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ARS Home » Midwest Area » St. Paul, Minnesota » Cereal Disease Lab » Research » Publications at this Location » Publication #183868


item Long, David
item Leonard, Kurt

Submitted to: Plant Disease
Publication Type: Peer Reviewed Journal
Publication Acceptance Date: 8/25/2004
Publication Date: 1/1/2005
Citation: Anikster, Y., Manisterski, J., Long, D.L., Leonard, K.J. Leaf rust and stem rust resistance in Triticum dicoccoides populations in Israel. Plant Disease. 89:55-62.

Interpretive Summary: Leaf rust is one of the most serious diseases of wheat in the U.S. and worldwide. The most effective and economical way to control leaf rust is through the development of resistant wheat varieties. Unfortunately, most resistance to leaf rust is effective against only some races of the leaf rust fungus. Such resistance usually remains effective for only a few years because new rust races arise that are not affected by the resistance. The available supply of rust resistance genes in cultivated wheat varieties and breeding lines is nearly exhausted. We collected seed from 742 plants of wild emmer wheat from natural habitats in northern Israel and tested the wild emmer lines for resistance to leaf rust in Israel and the U.S. Twenty-one of the lines had resistance in field tests that appeared to be at least moderately effective against all known races of the leaf rust fungus. These lines can be crossed easily to cultivated wheat varieties and may provide combinations of resistance genes with long-lasting protection against leaf rust in U.S. wheat production. This would prevent wheat leaf epidemics that periodically reduce yields by 15% or more in major wheat-producing States in the U.S.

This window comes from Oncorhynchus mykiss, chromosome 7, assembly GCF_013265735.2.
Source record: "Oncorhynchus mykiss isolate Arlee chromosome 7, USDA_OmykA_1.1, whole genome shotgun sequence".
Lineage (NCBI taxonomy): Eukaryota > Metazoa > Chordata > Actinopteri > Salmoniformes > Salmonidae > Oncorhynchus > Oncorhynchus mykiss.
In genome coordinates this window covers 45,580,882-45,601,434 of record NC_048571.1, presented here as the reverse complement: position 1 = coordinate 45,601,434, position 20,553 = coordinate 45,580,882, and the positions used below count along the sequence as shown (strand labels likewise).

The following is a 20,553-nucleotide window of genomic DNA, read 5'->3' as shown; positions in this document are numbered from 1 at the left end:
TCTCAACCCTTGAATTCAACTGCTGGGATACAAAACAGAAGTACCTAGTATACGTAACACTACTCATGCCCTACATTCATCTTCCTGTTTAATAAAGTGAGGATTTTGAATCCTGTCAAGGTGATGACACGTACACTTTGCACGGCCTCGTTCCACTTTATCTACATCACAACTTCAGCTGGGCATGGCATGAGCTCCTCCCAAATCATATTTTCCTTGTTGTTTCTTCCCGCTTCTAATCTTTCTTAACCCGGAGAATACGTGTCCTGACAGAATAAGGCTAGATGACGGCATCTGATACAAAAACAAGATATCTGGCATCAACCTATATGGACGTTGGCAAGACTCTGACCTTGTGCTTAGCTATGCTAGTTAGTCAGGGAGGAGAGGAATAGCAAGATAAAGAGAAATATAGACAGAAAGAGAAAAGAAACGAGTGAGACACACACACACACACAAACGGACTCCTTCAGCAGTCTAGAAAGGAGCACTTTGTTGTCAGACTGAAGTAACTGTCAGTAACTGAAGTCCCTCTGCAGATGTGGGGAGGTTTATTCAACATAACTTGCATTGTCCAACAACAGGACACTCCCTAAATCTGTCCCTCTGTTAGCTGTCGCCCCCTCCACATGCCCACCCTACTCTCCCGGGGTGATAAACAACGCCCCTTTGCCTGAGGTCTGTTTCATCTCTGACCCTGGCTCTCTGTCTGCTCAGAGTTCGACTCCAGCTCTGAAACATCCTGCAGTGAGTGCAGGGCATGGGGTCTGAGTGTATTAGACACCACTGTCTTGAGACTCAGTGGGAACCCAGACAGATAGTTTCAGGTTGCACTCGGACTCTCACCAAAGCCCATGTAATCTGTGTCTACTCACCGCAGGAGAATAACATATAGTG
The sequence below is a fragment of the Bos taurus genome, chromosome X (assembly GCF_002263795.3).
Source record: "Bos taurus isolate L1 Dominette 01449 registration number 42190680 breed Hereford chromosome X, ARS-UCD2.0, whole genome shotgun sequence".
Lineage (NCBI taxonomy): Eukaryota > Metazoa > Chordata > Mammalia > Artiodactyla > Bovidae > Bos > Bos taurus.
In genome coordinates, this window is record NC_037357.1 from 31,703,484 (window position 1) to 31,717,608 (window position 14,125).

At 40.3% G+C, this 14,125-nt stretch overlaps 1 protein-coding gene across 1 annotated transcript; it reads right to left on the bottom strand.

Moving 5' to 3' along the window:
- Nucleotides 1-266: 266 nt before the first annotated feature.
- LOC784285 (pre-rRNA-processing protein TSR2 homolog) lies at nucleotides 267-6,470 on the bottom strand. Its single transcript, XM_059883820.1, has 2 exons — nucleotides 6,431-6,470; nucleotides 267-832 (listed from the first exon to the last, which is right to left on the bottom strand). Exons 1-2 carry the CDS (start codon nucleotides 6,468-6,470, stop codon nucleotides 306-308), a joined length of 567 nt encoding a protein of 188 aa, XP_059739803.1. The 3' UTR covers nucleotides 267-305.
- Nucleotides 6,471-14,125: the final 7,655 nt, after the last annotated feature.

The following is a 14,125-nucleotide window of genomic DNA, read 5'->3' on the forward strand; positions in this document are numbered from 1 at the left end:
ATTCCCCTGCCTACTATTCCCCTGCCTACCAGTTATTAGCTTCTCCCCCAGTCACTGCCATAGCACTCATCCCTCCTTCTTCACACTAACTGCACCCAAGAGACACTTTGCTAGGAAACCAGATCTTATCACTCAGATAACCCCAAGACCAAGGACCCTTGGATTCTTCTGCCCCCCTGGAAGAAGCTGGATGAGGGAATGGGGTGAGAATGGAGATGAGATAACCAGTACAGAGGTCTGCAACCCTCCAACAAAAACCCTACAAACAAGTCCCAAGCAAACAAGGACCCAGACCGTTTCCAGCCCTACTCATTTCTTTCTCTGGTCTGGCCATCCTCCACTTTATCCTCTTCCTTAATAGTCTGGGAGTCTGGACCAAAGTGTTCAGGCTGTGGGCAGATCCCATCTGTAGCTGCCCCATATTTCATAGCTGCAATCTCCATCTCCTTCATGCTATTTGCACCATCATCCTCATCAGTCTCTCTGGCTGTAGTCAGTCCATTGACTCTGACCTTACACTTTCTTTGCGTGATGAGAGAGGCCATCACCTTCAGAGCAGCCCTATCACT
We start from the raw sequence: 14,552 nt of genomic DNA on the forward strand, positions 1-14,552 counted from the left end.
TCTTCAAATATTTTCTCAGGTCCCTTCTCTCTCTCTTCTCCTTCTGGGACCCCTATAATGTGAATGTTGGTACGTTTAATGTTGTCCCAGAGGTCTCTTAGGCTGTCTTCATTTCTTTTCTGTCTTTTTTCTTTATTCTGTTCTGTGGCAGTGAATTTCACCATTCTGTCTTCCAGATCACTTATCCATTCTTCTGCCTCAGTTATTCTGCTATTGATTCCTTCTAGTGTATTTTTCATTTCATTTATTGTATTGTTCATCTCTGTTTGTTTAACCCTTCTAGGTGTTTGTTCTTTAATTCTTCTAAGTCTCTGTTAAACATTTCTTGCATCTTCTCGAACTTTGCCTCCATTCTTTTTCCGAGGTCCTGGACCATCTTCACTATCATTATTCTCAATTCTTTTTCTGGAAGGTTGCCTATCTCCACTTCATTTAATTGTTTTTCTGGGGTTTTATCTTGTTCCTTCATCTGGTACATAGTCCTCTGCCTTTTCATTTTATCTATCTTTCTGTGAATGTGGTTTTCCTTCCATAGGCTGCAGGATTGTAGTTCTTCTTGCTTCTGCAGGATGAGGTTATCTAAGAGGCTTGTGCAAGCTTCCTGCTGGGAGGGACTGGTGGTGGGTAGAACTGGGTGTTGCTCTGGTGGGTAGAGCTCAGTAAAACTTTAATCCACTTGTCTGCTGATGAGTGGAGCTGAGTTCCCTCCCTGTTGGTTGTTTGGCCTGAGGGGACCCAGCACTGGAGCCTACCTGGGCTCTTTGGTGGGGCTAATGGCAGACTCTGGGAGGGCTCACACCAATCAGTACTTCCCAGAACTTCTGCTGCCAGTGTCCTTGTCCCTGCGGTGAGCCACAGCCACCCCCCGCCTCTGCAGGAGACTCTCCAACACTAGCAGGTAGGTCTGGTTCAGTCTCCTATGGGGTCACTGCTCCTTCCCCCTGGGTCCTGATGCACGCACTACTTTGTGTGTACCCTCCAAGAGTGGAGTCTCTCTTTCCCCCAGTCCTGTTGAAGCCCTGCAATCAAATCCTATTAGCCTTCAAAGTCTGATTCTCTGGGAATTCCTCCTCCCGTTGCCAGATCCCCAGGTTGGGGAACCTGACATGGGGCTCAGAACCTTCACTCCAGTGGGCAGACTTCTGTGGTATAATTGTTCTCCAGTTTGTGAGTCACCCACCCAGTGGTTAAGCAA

Technical Abstract: A total of 742 single plant accessions of Triticum dicoccoides were collected from 26 locations in Israel. All accessions were evaluated for leaf rust resistance in field plots, and subsets of 284 and 468 accessions were tested in the greenhouse in Tel Aviv and St. Paul, MN, respectively, for seedling resistance to leaf rust; 460 accessions were also tested for seedling resistance to stem rust in St. Paul. One accession was highly resistant to leaf rust in seedling tests in Tel Aviv and 21 others had moderately susceptible to moderately resistant seedling resistance. Four accessions were highly resistant to leaf rust in seedling tests in St. Paul, and 11 were resistant to at least 1 stem rust race. Adult resistance to leaf rust was more common than seedling resistance among the accessions; 21 accessions had less than 25% leaf rust severity in field plots compared to 80-90% severity for highly susceptible accessions. Most of the accessions with effective adult plant resistance came from two nearby locations in Upper Galilee, a region where populations of T. dicoccoides are most extensive and genetically diverse. These accessions may provide valuable new partial resistance genes for durable protection against leaf rust in cultivated wheat.